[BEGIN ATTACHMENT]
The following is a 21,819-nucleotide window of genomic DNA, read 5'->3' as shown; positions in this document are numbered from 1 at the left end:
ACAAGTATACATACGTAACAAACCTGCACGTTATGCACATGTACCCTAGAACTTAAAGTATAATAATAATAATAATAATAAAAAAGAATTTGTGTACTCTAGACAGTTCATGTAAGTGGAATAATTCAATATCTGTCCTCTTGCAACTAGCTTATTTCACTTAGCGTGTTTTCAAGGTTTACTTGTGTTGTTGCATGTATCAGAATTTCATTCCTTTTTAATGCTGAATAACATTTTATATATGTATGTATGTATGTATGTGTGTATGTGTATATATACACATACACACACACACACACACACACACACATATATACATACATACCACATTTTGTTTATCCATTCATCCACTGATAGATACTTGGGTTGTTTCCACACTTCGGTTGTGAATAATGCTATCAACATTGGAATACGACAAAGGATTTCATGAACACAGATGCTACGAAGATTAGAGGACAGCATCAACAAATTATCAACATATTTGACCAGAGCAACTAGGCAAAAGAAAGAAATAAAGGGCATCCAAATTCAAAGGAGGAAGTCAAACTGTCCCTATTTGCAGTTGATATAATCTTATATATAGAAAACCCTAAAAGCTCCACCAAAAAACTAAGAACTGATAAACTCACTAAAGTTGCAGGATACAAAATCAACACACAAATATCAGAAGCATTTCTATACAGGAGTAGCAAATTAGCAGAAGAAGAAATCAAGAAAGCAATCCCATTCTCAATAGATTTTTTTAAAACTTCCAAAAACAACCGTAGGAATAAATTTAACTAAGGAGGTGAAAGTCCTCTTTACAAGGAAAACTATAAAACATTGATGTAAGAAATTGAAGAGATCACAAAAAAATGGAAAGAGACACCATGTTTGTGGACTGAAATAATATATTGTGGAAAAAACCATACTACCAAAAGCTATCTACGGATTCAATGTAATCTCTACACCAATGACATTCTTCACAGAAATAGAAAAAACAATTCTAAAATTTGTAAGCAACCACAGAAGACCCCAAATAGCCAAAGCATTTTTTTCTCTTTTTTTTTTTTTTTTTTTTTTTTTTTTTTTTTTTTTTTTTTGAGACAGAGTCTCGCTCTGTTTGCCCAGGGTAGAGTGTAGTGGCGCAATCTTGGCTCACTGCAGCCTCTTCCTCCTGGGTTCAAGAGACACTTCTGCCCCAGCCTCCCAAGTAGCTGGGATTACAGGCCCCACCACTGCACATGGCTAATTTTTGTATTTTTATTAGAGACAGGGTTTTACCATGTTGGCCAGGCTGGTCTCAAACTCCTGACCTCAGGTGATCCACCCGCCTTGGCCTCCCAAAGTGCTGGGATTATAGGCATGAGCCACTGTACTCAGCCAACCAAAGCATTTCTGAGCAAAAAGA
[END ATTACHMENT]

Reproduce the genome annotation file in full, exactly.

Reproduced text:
The following is a 21,819-nucleotide window of genomic DNA, read 5'->3' as shown; positions in this document are numbered from 1 at the left end:
ACAAGTATACATACGTAACAAACCTGCACGTTATGCACATGTACCCTAGAACTTAAAGTATAATAATAATAATAATAATAAAAAAGAATTTGTGTACTCTAGACAGTTCATGTAAGTGGAATAATTCAATATCTGTCCTCTTGCAACTAGCTTATTTCACTTAGCGTGTTTTCAAGGTTTACTTGTGTTGTTGCATGTATCAGAATTTCATTCCTTTTTAATGCTGAATAACATTTTATATATGTATGTATGTATGTATGTGTGTATGTGTATATATACACATACACACACACACACACACACACACACATATATACATACATACCACATTTTGTTTATCCATTCATCCACTGATAGATACTTGGGTTGTTTCCACACTTCGGTTGTGAATAATGCTATCAACATTGGAATACGACAAAGGATTTCATGAACACAGATGCTACGAAGATTAGAGGACAGCATCAACAAATTATCAACATATTTGACCAGAGCAACTAGGCAAAAGAAAGAAATAAAGGGCATCCAAATTCAAAGGAGGAAGTCAAACTGTCCCTATTTGCAGTTGATATAATCTTATATATAGAAAACCCTAAAAGCTCCACCAAAAAACTAAGAACTGATAAACTCACTAAAGTTGCAGGATACAAAATCAACACACAAATATCAGAAGCATTTCTATACAGGAGTAGCAAATTAGCAGAAGAAGAAATCAAGAAAGCAATCCCATTCTCAATAGATTTTTTTAAAACTTCCAAAAACAACCGTAGGAATAAATTTAACTAAGGAGGTGAAAGTCCTCTTTACAAGGAAAACTATAAAACATTGATGTAAGAAATTGAAGAGATCACAAAAAAATGGAAAGAGACACCATGTTTGTGGACTGAAATAATATATTGTGGAAAAAACCATACTACCAAAAGCTATCTACGGATTCAATGTAATCTCTACACCAATGACATTCTTCACAGAAATAGAAAAAACAATTCTAAAATTTGTAAGCAACCACAGAAGACCCCAAATAGCCAAAGCATTTTTTTCTCTTTTTTTTTTTTTTTTTTTTTTTTTTTTTTTTTTTTTTTTTTGAGACAGAGTCTCGCTCTGTTTGCCCAGGGTAGAGTGTAGTGGCGCAATCTTGGCTCACTGCAGCCTCTTCCTCCTGGGTTCAAGAGACACTTCTGCCCCAGCCTCCCAAGTAGCTGGGATTACAGGCCCCACCACTGCACATGGCTAATTTTTGTATTTTTATTAGAGACAGGGTTTTACCATGTTGGCCAGGCTGGTCTCAAACTCCTGACCTCAGGTGATCCACCCGCCTTGGCCTCCCAAAGTGCTGGGATTATAGGCATGAGCCACTGTACTCAGCCAACCAAAGCATTTCTGAGCAAAAAGA